Vettel’s excess of success a concern for Infiniti

F1 Fanatic Round-up

Sebastian Vettel, Red Bull, Singapore, 2013In the round-up: Red Bull sponsors Infiniti admit there is a downside to Sebastian Vettel’s sustained success.

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Infiniti: Vettel’s dominance is bad news – for now (Autocar)

Infiniti executive vice president Andy Palmer “We are in F1 to gain awareness of our brand, and that?s all about getting eyeballs on screens. From that point of view you could say Sebastian has been too successful.”

CSST blames racing group for Grand Prix death (CTV News)

“[Marie-France] Vermette [of the workers' health and safety group Commission de la Sante et de la Securite du Travail] noted that the event?s promoters say that the crew was rushing because fans had started to flood onto the track, and they didn?t want spectators to touch the car.”

Ecclestone laughs off claims of intimidation (The Telegraph)

“It emerged in court on Thursday that Gribkowksy, who has been jailed for eight and a half years in Germany for his role in one of the country’s largest corruption scandals, at one stage felt so threatened by Formula One’s chief executive that he went to the police to register his concerns.”

Eddie Jordan and Alain Prost paid ??10m each in key F1 deal, court told (The Guardian)

Ecclestone’s response to being asked whether he thought it was acceptable to pay a bribe to a public official: “I’ll have to think about that. I wish I’d thought about it before actually.”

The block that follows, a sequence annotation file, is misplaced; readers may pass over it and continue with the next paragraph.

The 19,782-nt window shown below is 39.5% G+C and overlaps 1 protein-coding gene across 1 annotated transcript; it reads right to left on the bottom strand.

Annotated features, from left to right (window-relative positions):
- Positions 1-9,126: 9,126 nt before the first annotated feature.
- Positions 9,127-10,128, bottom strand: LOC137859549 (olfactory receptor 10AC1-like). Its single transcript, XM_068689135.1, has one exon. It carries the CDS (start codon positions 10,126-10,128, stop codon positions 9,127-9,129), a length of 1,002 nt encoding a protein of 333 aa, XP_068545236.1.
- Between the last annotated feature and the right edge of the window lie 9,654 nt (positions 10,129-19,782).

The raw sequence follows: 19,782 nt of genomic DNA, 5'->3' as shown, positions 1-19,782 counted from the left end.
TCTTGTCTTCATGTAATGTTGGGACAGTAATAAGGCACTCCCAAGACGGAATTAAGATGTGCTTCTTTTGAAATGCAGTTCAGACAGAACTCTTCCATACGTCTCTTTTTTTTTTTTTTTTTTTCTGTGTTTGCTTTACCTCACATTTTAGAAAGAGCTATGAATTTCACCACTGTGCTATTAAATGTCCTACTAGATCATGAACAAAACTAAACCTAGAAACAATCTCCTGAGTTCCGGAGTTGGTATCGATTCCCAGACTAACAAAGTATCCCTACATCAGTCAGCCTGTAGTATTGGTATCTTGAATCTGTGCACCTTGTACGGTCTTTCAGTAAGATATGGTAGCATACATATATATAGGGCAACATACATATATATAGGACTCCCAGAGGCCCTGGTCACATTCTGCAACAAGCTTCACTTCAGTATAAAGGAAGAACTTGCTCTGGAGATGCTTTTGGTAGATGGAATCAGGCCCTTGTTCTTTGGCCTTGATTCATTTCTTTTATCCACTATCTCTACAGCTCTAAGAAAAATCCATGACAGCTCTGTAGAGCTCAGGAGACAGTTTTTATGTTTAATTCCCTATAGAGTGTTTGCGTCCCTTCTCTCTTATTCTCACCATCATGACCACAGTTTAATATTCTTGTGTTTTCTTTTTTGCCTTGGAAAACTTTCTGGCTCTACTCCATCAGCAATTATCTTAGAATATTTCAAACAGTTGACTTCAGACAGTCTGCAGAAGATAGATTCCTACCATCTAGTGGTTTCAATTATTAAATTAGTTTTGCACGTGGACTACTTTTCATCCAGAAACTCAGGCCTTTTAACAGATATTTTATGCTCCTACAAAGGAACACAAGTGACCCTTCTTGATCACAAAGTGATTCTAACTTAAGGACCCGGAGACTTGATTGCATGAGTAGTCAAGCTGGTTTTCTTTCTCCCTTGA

‘Everybody wants to have security’ (ESPN)

Nico Hulkenberg: “It’s very rarely that someone – only Lewis [Hamilton] comes into my mind – comes into Formula One and is right away in a top team and in a competitive car. Most of the drivers have to earn their way through and really fight for a top drive and maybe it’s not the time yet but I think my performances show that I would be ready to deliver good things.”

Teams on the limit to get new cars ready (Autosport)

McLaren operations director Sam Michael: “Teams now have operational procedures to make sure they don’t make mistakes, and almost all of those will go in the bin [for 2014] and we will have to start again. That is why you will see variations next year.”

New FIA personality of the year and FIA moment of the year (FIA)

“In the FIA Moment of the Year category, followers of the FIA Facebook page will be able to vote on 12 videos selected by the FIA Jury, each featuring action from numerous FIA Championships over the past year.”

The real Vettel (MotorSport)

“I tried most sports when I was younger ?ǣ and hated sharing. I didn?t really enjoy football, for instance, partly because I wasn?t very good ?ǣ perhaps that?s why the others never gave me the ball. Mainly, though, I think I?m selfish, as you have to be in F1: I want to do things on my own terms.”

End of an era: signing off the final Mercedes-Benz V8 engine, FF73! (Mercedes via YouTube)

http://youtu.be/82jSbQaE5Hk

Guest Blog: How F1 has changed, by Ed Gorman (James Allen on F1)

Lewis [Hamilton] seems to have turned into the paddock?s answer to Zsa Zsa Gabor with his pet dog in tow and lots of other superstar nonsense but no sign of another title.”